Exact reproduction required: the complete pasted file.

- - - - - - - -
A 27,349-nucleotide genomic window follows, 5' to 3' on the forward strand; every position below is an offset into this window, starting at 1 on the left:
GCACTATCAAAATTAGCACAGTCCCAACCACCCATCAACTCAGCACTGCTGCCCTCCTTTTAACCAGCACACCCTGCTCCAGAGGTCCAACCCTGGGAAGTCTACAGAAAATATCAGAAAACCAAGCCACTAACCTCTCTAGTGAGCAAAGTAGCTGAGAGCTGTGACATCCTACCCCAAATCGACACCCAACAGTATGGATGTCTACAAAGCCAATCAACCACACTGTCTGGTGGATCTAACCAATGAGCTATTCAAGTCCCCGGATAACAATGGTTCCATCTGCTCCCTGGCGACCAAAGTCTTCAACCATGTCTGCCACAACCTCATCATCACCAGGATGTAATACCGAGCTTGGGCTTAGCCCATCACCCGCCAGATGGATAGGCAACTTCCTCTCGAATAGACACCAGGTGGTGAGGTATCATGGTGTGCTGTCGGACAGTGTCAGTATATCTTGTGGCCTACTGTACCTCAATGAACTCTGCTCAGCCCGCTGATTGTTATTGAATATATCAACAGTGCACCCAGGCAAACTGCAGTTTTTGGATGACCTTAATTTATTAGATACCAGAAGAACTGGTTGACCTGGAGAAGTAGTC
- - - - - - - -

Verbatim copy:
A 27,349-nucleotide genomic window follows, 5' to 3' on the forward strand; every position below is an offset into this window, starting at 1 on the left:
GCACTATCAAAATTAGCACAGTCCCAACCACCCATCAACTCAGCACTGCTGCCCTCCTTTTAACCAGCACACCCTGCTCCAGAGGTCCAACCCTGGGAAGTCTACAGAAAATATCAGAAAACCAAGCCACTAACCTCTCTAGTGAGCAAAGTAGCTGAGAGCTGTGACATCCTACCCCAAATCGACACCCAACAGTATGGATGTCTACAAAGCCAATCAACCACACTGTCTGGTGGATCTAACCAATGAGCTATTCAAGTCCCCGGATAACAATGGTTCCATCTGCTCCCTGGCGACCAAAGTCTTCAACCATGTCTGCCACAACCTCATCATCACCAGGATGTAATACCGAGCTTGGGCTTAGCCCATCACCCGCCAGATGGATAGGCAACTTCCTCTCGAATAGACACCAGGTGGTGAGGTATCATGGTGTGCTGTCGGACAGTGTCAGTATATCTTGTGGCCTACTGTACCTCAATGAACTCTGCTCAGCCCGCTGATTGTTATTGAATATATCAACAGTGCACCCAGGCAAACTGCAGTTTTTGGATGACCTTAATTTATTAGATACCAGAAGAACTGGTTGACCTGGAGAAGTAGTC